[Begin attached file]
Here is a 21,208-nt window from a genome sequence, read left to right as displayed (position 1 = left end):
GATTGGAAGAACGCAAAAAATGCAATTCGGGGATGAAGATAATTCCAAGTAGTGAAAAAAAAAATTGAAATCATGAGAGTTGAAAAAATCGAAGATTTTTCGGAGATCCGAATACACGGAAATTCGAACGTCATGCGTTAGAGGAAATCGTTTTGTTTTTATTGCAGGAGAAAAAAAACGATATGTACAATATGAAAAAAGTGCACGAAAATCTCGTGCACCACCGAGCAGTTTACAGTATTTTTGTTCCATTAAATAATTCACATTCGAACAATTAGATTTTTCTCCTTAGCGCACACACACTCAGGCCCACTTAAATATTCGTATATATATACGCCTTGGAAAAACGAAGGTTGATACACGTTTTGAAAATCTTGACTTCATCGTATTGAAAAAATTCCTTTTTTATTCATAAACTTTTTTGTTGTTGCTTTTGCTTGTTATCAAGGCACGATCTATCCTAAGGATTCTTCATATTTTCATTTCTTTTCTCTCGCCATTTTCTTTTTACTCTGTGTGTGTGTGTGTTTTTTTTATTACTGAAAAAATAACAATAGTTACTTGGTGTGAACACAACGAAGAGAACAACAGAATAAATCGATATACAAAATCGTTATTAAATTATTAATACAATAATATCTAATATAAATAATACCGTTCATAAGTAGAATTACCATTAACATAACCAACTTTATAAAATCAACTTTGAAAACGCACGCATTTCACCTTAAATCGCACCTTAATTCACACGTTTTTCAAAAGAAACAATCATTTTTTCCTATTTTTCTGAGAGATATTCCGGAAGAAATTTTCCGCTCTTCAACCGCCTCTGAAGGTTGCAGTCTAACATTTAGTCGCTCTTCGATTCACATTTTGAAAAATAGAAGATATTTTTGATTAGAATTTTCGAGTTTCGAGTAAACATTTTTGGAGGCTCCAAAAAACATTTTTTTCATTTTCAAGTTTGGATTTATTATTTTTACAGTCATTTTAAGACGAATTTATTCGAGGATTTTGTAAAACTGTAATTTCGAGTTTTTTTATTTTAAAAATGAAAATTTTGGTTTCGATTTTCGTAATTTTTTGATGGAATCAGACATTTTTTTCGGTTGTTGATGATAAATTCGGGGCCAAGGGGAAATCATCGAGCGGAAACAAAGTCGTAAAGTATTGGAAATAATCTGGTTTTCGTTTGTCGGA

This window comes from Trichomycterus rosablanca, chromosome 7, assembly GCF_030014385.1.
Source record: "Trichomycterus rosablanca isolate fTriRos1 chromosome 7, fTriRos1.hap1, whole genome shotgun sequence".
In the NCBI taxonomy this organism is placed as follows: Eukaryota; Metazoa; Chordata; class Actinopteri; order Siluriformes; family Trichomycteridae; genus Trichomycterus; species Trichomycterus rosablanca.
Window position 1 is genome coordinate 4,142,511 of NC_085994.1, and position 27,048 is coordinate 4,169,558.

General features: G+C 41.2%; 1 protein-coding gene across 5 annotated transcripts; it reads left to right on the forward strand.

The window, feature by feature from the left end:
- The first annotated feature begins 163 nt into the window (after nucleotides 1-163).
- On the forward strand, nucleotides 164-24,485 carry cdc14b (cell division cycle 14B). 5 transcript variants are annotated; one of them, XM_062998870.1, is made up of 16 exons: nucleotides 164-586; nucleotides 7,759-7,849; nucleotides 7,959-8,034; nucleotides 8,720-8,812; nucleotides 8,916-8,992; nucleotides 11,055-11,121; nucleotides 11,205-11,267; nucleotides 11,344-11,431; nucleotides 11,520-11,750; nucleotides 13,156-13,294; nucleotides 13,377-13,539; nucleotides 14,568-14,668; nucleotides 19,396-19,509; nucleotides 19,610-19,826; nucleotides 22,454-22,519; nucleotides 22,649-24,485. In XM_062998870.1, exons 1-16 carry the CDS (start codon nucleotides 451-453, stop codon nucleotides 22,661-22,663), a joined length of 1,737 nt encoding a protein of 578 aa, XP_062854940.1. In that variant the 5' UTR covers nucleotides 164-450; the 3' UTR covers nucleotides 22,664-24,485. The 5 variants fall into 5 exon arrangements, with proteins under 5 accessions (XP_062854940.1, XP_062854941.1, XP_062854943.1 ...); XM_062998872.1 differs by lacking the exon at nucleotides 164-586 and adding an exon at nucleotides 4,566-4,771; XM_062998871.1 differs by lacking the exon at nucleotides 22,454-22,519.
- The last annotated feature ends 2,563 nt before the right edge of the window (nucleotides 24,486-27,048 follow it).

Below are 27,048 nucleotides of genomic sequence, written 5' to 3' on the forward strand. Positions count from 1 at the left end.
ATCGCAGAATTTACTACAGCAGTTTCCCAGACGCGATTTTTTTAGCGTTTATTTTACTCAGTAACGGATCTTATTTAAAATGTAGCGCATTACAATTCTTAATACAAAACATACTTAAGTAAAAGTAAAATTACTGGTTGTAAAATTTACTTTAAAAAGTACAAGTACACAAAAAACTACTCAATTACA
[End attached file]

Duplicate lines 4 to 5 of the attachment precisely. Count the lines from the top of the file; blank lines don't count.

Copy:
Source record: "Trichomycterus rosablanca isolate fTriRos1 chromosome 7, fTriRos1.hap1, whole genome shotgun sequence".
In the NCBI taxonomy this organism is placed as follows: Eukaryota; Metazoa; Chordata; class Actinopteri; order Siluriformes; family Trichomycteridae; genus Trichomycterus; species Trichomycterus rosablanca.